Federal prosecutors today charged FTX founder Sam Bankman-Fried under the Foreign Corrupt Practices Act for allegedly paying $40 million in bribes to Chinese government officials to unfreeze the cryptocurrency trading accounts of his hedge fund in the country.
The 31-year-old former billionaire now faces 13 criminal counts linked to his alleged misappropriation of FTX customer deposits to prop up his Alameda Research hedge fund.
The government alleges that in 2021, Chinese law enforcement froze multiple Alameda trading accounts on two of the country’s largest crypto exchanges as part of an investigation into a “particular Alameda trading counterparty.”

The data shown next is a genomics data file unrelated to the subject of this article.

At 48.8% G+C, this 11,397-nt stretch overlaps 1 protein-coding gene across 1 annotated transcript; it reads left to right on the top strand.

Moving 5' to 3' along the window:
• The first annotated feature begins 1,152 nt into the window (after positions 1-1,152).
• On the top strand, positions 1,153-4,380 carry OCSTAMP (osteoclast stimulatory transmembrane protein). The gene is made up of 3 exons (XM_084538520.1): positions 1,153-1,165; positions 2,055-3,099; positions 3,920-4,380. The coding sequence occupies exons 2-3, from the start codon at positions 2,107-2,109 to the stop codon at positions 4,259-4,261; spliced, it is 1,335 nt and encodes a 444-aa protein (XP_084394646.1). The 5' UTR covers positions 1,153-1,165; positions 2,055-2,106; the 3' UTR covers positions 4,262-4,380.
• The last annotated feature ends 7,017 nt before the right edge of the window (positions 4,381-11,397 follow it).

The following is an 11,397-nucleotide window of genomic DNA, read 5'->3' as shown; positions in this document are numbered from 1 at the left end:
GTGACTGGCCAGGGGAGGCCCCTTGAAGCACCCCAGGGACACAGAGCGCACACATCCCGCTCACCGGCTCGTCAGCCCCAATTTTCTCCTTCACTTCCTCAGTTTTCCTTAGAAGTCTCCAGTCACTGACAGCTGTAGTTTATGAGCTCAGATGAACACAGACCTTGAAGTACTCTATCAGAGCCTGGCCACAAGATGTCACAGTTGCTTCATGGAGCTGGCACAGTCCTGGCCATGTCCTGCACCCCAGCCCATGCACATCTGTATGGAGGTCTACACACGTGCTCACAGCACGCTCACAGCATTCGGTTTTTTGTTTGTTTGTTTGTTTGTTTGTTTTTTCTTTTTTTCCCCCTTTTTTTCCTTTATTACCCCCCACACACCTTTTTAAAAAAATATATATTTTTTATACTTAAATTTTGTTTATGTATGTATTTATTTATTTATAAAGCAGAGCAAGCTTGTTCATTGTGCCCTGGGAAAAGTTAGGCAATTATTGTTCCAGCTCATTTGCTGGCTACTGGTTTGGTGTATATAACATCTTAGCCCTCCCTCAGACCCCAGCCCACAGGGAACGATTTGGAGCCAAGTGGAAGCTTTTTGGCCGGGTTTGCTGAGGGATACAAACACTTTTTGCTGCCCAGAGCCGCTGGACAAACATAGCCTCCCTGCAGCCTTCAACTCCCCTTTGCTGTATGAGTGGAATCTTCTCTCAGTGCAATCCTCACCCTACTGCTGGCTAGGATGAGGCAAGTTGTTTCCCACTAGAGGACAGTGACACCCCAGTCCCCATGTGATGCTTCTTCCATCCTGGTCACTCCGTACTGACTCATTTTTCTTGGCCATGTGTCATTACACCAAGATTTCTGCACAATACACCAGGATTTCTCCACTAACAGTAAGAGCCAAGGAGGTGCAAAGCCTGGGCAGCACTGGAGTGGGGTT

Prosecutors say that after multiple attempts to unfreeze the accounts — which collectively contained roughly $1 billion worth of digital assets — Bankman-Fried directed Alameda employees to pay Chinese government officials a $40 million crypto-based bribe.
“At or around the time of the $40 million bribe payment, the accounts were unfrozen,” the indictment reads. “After the accounts were unfrozen, at the direction of Samuel Bankman-Fried, a/k/a ‘SBF,’ the defendant, Alameda used the unfrozen cryptocurrency to fund additional Alameda trading activity.”
Bankman-Fried is scheduled to appear in court Thursday to be arraigned on the FCPA charge and four other fraud counts that were added to the original indictment in February. He has pleaded not guilty to all the charges.